Curators of Ukrainian museums are facing a set of heartwrenching logistical issues all too familiar to the directors of cultural institutions in places like Iraq, Syria and Afghanistan: How do you protect the treasures of your country in the midst of horrific bombardment by missile strikes? What decisions do you make to save art when your employees and your loved ones are unsafe?
“At our museum, we should now be preparing for the 11th annual Book Arsenal Festival to be held this May,” wrote the director general of Kyiv’s Mystetskyi Arsenal National Art and Culture Museum Complex on Friday in an anguished artnet.com editorial. “But instead our team must focus our efforts to ensure the safety of our staff and our families, as well as guard our collection and our museum objects: paintings, graphics, and fine art. “
As she wrote those words, Olesia Ostrovska-Liuta said she was worried about colleagues spending the night in underground train stations and the civilian casualties already occurring. But preserving the paintings that are part of her country’s heritage also weighed heavily on her mind. “Works by Kazimir Malevich, Vasyl Yermylov, Alexander Bogomazov, and Anatol Petrytsky, and Viktor Zaretsky, to name only a few,” she wrote.
“My heart goes out to her,” says Patty Gerstenblith. She’s a law professor at DePaul University, the founding president of the Lawyers Committee for Cultural Heritage Preservation and all too familiar with the panic experienced by curators in the first throes of war.Sponsor Message
“I hope that they certainly, first and foremost, the people themselves, the curators and other arts professionals, others involved in cultural heritage feel that they themselves, first and foremost, are safe,” she told NPR, before laying out the professional challenges facing Ukrainian curators, beginning with the starkest: the immediate danger of damage and destruction that’s caused incalculable damage in Iraq, Afghanistan and Syria.
“Particularly in indiscriminate bombing,” she says. “My understanding is that Russia is using cruise missiles and other types of aerial bombardments, including in civilian areas, which is clearly prohibited by international law. So the museums and other cultural institutions are clearly at risk, whether they’re being targeted [or not].”
A man checks a display at Kyiv’s Museum of Soviet Occupation in 2007. In years past, pro-Russian socialists have protested in front of the museum.Sergei Supinsky/AFP via Getty Images
Gerstenblith is also worried about specific Ukrainian institutions and collections she sees as particularly vulnerable. “I’m thinking in particular of some of the ancient collections like the Scythian gold treasures that are probably at risk for being moved from Ukraine to Russia, which is also an additional violation of international law,” she says. “It’s my understanding that there are there’s at least one museum in Kiev that commemorates the Maidan uprising, and this is something that is probably at risk for destruction, not so much removal, but that Russia may in fact want to destroy the cultural remains, the mementos, the documentation of that type of democratic effort in Ukraine.”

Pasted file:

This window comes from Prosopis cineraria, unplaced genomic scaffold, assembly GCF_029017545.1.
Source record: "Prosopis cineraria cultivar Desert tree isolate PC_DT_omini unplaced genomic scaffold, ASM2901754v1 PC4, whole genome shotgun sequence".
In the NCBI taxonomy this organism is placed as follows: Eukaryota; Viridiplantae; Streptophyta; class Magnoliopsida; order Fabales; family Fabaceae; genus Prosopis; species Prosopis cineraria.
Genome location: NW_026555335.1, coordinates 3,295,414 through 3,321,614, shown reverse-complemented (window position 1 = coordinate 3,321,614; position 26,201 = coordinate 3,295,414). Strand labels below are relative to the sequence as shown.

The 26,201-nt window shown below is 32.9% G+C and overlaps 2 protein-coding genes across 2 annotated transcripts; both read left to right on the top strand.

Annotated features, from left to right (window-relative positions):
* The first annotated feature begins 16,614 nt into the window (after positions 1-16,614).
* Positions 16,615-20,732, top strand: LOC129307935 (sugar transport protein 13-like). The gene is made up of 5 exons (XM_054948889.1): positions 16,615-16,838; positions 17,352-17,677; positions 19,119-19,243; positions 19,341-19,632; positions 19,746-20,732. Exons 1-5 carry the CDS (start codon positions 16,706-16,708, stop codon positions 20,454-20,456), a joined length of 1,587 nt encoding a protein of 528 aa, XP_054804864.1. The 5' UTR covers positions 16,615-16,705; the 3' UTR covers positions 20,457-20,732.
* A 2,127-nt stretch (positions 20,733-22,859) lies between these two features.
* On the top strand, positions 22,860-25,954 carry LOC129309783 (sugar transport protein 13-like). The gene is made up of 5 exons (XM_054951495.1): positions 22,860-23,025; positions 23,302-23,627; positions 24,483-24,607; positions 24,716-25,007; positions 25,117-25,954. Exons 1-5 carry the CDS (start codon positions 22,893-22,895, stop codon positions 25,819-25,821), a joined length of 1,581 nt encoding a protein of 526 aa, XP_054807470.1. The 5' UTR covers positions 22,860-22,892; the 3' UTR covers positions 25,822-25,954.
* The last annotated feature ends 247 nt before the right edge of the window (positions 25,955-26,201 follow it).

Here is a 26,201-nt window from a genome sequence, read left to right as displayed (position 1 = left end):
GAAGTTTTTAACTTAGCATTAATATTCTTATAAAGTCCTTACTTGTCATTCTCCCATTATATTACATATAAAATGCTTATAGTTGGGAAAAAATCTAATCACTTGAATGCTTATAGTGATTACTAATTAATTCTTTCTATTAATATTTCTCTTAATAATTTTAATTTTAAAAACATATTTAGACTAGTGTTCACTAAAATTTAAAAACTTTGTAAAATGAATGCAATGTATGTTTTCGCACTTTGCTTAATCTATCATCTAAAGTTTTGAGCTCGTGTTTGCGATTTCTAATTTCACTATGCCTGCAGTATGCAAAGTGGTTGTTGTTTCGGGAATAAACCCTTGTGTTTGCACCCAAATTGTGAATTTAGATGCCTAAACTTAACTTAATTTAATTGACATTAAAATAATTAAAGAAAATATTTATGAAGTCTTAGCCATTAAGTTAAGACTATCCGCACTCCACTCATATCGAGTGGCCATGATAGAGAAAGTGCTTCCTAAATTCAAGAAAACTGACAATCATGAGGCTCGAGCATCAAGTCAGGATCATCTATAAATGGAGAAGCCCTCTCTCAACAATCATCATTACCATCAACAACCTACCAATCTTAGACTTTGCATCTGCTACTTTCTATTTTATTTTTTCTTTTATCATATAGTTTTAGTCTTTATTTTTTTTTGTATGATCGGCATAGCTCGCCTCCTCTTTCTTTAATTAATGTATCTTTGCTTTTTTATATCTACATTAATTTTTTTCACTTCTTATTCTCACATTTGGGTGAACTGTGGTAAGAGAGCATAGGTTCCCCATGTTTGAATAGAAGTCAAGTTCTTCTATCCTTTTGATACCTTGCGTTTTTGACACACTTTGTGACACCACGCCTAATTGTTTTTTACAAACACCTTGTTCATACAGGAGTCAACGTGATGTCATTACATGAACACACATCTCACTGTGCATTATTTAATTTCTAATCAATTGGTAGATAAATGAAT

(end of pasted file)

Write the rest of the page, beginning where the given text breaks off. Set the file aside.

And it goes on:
“Ukraine has a pretty well-known historical tradition in folklore,” adds Brian Daniels, director of research and programs for the Penn Cultural Heritage Center at the University of Pennsylvania Museum. “Ukrainian folklore in museums and institutions is the site of anti-Soviet opposition. And you know, I’m very fearful for those institutions, especially because there is a certain kind of ideological conflict going on here as well, in which museums are going to be implicated.”
The director of the Ukrainian Museum in New York City, Maria Shust, says she just wrapped up an exhibit on Ukrainian independence in collaboration with the director of the Kyiv-based Ukrainian Museum of the Second World War. “None of us can believe this has happened. It’s so unthinkable,” she says. “Museum directors have been trying to safeguard their collections and putting them into safer places. But you know, they really didn’t have that much time to do a very thorough job of that. And in a case like this, where it seems like President Putin is trying to destroy Ukraine, you know, he’s not going to care whether he destroys the history of Ukraine. We here in the United States really can’t help, with items that have to be physically protected.”
In the meantime, Gerstenblith expressed her belief that arts institutions around the world should cancel any planned cultural exchanges with Russia. “I don’t think this is a time for cultural exchanges and cultural collaborations to be taking place,” she says firmly. “So this is something that museums in the West may not be happy about doing, but I think that they need to take a stand.” She added that the Western art market should also prepare to self-police against the illegal trade of Ukrainian artworks or looted archaeological artifacts.
Both Gerstenblith and Daniels agree that while particularly at-risk Ukrainian works should be evacuated, the sad truth is that it’s probably too late at this point for most of them to be transferred to safer parts of the country or abroad. “We’re simply beyond the point where that’s feasible,” Daniels says, likening Ukrainian curators’ appeals for help to those of Iraqi cultural workers when they faced the approach of ISIS. “And you know, there was this dawning moment of realization among them that that just wasn’t going to happen,” he told NPR.